Redemption games are typically arcade games of skill that reward the player proportionally to their score in the game. The reward most often comes in the form of tickets, with more tickets being awarded for higher scores. These tickets can then be redeemed (hence the name) at a central location for prizes. The most inexpensive prizes (candy, small plastic or rubber toys) may require only a small number of tickets to acquire, while the most expensive ones (skateboards, low-end electronics) may require several thousand. In general, the amount of money spent to win enough tickets for a given prize will exceed the value of the prize itself. Some redemption games, such as Flamin' Finger, involve elements of chance, which can be set by the operator.
A variation on the ticket-based redemption game is the merchandiser, which directly displays and dispenses merchandise, rather than dispensing tickets which are then redeemed for prizes.
Redemption games can be seen as the modern successor to carnival games, as the same general principles apply.
The state of New Jersey in the United States is the first to prohibit redemption games that distribute tickets based on a player's skill. Games must either dispense no tickets or a fixed number of tickets per play. For example, Chuck E. Cheese's located in these regions have their redemption games configured to always dispense four tickets per play, regardless of how successful a player is at any game.
In April 2013, the state of Florida passed legislation designed to target sweepstakes parlors—among other changes, it prevents gambling machines from awarding prizes more than $0.75 in value, and prohibits them from accepting cards or bills as payment. Although the law does contain specific distinctions meant to exclude arcade redemption games from its scope, the law attracted concern from the arcade industry, who felt that it could be interpreted to ban their operation—especially at facilities that use card-based systems for credits rather than tokens. In January 2015, as a cautionary measure, Disney Parks removed redemption and claw machines from the arcades of its Florida resorts: representatives of the company have supported attempts to clarify the wording of the sweepstakes parlor ban to reduce its potential effects on arcades.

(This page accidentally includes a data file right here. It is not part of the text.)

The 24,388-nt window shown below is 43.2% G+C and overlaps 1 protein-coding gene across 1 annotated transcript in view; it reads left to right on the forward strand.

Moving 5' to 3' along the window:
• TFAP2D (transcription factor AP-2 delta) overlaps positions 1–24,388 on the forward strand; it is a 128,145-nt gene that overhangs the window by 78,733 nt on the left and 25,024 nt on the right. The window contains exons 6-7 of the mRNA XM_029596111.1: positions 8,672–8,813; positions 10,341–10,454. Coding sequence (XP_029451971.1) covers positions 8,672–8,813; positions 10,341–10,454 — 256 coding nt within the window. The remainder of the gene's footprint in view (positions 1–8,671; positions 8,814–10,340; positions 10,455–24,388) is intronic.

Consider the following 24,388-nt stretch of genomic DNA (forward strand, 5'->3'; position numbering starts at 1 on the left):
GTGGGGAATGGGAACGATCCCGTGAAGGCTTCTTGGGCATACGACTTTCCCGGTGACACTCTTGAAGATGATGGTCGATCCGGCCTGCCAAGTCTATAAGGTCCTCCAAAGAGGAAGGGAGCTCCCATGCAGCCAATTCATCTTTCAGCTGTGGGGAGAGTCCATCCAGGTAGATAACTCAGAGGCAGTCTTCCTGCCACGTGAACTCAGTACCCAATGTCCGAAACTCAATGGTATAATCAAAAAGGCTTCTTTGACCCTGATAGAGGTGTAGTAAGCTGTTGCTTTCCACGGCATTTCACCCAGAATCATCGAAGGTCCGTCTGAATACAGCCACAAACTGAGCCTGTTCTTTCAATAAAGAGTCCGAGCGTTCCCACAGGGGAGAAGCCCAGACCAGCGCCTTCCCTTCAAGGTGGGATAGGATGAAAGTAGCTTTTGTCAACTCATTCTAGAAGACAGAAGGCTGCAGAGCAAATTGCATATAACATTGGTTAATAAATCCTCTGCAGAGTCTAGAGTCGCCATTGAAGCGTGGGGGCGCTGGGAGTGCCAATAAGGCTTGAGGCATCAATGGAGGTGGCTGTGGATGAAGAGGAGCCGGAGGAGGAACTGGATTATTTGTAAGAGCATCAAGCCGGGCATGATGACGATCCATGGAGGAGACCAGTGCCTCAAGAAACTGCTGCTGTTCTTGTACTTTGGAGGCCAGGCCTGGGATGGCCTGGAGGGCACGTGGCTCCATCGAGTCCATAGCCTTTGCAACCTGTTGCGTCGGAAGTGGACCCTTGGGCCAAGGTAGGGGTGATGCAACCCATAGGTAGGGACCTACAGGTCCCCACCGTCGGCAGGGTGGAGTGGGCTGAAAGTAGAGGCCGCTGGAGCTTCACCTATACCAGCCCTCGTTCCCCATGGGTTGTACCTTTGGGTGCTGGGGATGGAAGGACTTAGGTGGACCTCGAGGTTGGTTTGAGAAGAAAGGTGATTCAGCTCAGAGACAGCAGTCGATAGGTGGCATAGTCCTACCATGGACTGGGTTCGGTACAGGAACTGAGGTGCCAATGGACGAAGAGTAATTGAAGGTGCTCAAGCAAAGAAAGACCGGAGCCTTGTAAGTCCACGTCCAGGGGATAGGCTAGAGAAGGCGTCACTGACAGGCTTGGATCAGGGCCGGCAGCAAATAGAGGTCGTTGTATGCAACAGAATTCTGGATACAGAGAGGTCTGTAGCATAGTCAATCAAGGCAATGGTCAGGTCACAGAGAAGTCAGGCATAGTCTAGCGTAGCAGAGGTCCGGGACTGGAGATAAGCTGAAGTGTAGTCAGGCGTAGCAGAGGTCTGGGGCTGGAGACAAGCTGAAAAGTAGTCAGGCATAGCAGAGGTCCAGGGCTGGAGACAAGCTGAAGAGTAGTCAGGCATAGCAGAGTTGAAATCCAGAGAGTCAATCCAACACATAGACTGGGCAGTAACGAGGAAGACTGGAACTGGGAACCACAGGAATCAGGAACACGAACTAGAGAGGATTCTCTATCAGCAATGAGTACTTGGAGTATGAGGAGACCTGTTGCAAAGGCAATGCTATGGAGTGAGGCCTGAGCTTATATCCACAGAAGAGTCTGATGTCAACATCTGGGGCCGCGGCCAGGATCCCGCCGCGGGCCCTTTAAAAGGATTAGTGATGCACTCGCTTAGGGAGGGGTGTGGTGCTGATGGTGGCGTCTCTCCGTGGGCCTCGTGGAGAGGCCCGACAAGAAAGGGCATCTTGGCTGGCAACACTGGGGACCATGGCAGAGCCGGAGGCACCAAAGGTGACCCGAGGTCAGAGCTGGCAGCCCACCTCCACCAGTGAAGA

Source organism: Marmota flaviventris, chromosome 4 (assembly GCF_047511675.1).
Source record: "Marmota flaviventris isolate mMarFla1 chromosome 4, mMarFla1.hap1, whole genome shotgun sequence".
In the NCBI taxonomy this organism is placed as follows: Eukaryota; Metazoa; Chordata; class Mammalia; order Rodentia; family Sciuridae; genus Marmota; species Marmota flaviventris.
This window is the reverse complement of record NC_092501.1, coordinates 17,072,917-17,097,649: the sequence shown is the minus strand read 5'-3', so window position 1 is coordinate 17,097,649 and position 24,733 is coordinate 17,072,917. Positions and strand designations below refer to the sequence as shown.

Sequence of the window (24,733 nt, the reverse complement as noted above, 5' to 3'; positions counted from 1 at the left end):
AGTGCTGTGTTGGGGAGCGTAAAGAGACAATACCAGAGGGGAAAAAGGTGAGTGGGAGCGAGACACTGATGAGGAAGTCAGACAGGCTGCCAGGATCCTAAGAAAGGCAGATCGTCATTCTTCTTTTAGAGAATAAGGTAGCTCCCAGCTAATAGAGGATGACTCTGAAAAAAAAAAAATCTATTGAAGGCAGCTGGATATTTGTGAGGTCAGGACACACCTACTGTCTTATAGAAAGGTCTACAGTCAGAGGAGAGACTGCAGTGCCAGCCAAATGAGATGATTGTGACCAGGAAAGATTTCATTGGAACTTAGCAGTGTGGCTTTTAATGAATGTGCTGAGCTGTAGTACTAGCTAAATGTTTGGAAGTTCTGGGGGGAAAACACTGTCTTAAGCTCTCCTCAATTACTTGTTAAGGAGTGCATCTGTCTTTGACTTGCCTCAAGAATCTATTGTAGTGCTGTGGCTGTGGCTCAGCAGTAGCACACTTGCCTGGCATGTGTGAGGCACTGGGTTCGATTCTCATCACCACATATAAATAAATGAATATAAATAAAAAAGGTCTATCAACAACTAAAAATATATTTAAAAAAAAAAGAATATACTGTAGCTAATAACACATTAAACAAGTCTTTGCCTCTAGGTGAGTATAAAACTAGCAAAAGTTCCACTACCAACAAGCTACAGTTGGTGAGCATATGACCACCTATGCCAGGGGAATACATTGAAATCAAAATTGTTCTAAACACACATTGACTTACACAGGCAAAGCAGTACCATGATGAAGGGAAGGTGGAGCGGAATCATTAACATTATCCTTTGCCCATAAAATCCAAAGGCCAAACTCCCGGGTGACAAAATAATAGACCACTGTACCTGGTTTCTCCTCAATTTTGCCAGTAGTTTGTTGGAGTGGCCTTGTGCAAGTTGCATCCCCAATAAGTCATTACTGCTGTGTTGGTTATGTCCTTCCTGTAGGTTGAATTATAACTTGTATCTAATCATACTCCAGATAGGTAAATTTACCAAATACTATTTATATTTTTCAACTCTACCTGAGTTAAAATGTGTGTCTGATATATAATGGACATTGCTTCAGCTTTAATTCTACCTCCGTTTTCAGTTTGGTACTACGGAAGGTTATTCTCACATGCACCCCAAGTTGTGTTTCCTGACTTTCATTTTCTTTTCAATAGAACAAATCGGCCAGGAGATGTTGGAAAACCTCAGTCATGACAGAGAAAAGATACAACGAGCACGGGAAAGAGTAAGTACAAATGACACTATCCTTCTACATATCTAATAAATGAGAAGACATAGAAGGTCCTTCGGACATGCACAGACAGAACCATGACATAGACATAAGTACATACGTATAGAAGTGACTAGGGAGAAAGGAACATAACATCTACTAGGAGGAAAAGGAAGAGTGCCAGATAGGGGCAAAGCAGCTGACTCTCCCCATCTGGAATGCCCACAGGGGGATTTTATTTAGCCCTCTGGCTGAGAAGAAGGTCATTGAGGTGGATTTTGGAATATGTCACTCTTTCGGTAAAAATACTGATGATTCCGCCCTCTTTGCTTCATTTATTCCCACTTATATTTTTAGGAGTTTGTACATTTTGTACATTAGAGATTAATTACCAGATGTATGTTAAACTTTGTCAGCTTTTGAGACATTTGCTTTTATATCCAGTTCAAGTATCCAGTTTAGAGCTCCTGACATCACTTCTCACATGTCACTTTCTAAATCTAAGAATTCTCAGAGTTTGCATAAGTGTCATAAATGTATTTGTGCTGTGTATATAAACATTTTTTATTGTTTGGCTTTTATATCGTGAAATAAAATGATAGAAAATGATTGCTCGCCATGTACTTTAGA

In the Canadian province of Quebec, arcades must pay operator fees and an additional fee per machine. If a game meets a certain criteria, it may offer "free games or additional game time" as a prize. Examples include the Extra Stage mechanism in Dance Dance Revolution, or a racing game that awards a free race to those in first place. Only a game of skill, such as a claw crane, may distribute another type of prize. Arcade games cannot distribute prizes based on luck, as most redemption games do. This led to arcade chains such as Xscape and Cinémas Guzzo offering only traditional arcade games and games of skill.
As revenue from traditional arcade games started to decline in the latter half of the 1990s due to competition from home game consoles and the Internet, arcade operators began to rely on the income from redemption and merchandiser games to remain profitable. These games were often much less expensive to purchase, and had a better return on investment than video games. The revenue of video games would diminish as the titles were released to the home market. Redemption games did not have that problem. Redemption and merchandiser games could generate good revenue for many years, compared to months for most video games. Redemption games have allowed many arcades to remain profitable in an ever-changing entertainment market.
A Japanese form of redemption game is pachinko, which features small metal balls which are both used in play and used for redemption, instead of tickets. Pachinko is primarily or entirely a game of chance.
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